Safe, clean water is essential for human and environmental health. However, our supply of clean water is at risk from pollution and droughts, like the current one in California. And, even when clean water is available at the source, aging infrastructure may affect water quality or supply.
On the 45th anniversary of Earth Day, the WatchBlog directs attention to some of our work on water issues.
Freshwater Shortages and Availability
The nation’s water bodies have long supplied Americans with abundant freshwater. However, in May 2014, we found that water managers and experts are concerned about issues like:
- how population growth could strain water supplies;
- the lack of information on water availability and use; and
- the effects of climate change and extreme weather events, including droughts and floods.
The first two issues are longstanding concerns, remaining largely unchanged since our earlier report in 2003.
We also reported that water shortages are expected to continue into the future. In particular, 40 of 50 state water managers we surveyed expected shortages in some portion of their states, as shown below. We also found that uncertainty about economic growth and land use complicates state efforts to plan for these shortages.
(Excerpted from GAO-14-430)
Pollution and the Clean Water Act
Our lakes, rivers, and other bodies of water may be at risk for pollution from a variety of sources. The figure below shows how water bodies may become polluted, including
- “point sources,” single, identifiable factors that introduce pollutants to specific areas; and
- “nonpoint sources,” more variable factors that introduce pollutants over larger areas.
(Excerpted from GAO-14-80)
Under the Clean Water Act:
- States must establish water quality standards.
- States must develop pollutant budgets, known as “total maximum daily loads” (TMDL)—the maximum amount of each pollutant that a body of water can contain and still comply with water quality standards.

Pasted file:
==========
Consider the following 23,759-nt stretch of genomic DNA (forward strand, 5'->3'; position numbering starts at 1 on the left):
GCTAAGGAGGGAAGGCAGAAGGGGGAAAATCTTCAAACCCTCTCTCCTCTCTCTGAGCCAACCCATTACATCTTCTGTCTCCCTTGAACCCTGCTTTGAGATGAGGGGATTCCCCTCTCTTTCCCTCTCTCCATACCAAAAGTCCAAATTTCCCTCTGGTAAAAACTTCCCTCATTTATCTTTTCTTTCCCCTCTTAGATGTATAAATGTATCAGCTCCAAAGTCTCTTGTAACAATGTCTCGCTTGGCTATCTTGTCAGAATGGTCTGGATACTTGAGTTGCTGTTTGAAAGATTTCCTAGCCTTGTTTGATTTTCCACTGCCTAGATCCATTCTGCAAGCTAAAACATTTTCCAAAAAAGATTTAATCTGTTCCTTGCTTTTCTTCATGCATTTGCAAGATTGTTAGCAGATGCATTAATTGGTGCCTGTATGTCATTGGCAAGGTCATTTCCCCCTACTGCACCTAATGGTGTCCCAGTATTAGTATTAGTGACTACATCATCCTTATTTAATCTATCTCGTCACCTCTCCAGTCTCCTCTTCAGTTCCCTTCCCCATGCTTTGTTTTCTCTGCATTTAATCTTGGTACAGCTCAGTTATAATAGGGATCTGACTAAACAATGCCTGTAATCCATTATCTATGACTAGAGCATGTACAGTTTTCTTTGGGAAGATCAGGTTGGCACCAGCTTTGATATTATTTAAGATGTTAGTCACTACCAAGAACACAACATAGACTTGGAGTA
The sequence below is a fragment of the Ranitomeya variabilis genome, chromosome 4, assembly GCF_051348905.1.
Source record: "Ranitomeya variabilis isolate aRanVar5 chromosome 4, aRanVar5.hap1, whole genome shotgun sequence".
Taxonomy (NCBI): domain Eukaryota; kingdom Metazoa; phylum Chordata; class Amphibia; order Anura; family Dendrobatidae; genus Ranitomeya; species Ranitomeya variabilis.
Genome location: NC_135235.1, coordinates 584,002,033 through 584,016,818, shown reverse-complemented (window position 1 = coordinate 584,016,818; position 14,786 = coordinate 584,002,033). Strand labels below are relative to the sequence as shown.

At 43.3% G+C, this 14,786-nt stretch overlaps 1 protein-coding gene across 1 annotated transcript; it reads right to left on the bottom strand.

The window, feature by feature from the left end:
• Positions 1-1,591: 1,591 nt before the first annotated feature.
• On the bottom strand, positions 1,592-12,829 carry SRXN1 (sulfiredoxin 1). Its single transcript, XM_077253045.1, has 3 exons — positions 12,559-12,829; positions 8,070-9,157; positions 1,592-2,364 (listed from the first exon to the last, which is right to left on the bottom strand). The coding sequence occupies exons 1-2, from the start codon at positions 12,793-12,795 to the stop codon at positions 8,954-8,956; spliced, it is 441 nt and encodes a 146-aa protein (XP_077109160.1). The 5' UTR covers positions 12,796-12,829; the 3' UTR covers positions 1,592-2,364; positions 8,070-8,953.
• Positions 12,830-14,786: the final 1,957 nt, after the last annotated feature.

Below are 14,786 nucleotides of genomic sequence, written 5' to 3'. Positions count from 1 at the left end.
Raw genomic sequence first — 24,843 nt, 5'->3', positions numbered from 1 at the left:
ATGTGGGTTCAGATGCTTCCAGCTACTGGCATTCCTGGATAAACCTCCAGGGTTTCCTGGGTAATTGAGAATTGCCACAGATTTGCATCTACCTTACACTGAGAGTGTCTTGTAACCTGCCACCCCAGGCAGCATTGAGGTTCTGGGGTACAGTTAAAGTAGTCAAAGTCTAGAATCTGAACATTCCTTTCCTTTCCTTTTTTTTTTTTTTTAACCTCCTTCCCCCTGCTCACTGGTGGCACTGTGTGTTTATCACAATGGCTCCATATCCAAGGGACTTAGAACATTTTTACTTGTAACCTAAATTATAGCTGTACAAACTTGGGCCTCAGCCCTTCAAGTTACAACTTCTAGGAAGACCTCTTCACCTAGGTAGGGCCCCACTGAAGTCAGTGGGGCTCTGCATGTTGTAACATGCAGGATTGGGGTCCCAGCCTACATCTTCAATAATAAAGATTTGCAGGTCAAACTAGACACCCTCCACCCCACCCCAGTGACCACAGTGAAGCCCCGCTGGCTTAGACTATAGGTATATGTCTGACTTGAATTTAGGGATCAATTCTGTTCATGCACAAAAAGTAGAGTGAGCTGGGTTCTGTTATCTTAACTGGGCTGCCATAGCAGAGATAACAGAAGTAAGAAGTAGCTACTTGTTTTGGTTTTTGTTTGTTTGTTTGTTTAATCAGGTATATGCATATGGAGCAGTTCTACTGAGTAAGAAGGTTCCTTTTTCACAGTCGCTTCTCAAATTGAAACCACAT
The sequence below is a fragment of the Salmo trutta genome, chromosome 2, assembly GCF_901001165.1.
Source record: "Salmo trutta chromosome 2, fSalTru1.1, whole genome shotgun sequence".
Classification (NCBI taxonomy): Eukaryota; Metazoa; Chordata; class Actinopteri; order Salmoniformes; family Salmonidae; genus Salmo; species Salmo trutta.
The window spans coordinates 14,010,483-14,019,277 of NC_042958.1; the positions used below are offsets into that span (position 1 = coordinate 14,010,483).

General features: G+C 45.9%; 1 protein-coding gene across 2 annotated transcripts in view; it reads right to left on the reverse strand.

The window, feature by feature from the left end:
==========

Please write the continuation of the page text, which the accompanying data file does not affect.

- The Environmental Protection Agency (EPA) and states must issue permits for point sources of pollution and provide incentives to reduce nonpoint source pollution.
In December 2013, we concluded that more than 40 years after passing the Clean Water Act, many of the nation’s bodies of water are still polluted, and the goals of the act are not being met. For example, while states have completed more than 50,000 TMDL documents—outlining the waters at risk for pollution, the sources of pollution, and how to address and monitor the risk—many didn’t demonstrate that they would achieve water quality standards, based on water resource experts’ reviews of a sample of the documents.
Even when clean water is available at the source, aging infrastructure may affect water quality or supply. In March 2015, we testified about efforts to maintain and upgrade the nation’s aging and deteriorating drinking water and wastewater infrastructure. EPA estimated that, nationwide, infrastructure repairs and replacement will cost
- $384 billion (in 2011 dollars) for drinking water systems, and
- $298 billion (in 2008 dollars) for wastewater systems.
While many rural communities face significant challenges financing upgrades to water systems, we found 7 federal agencies provide funding or technical assistance to help.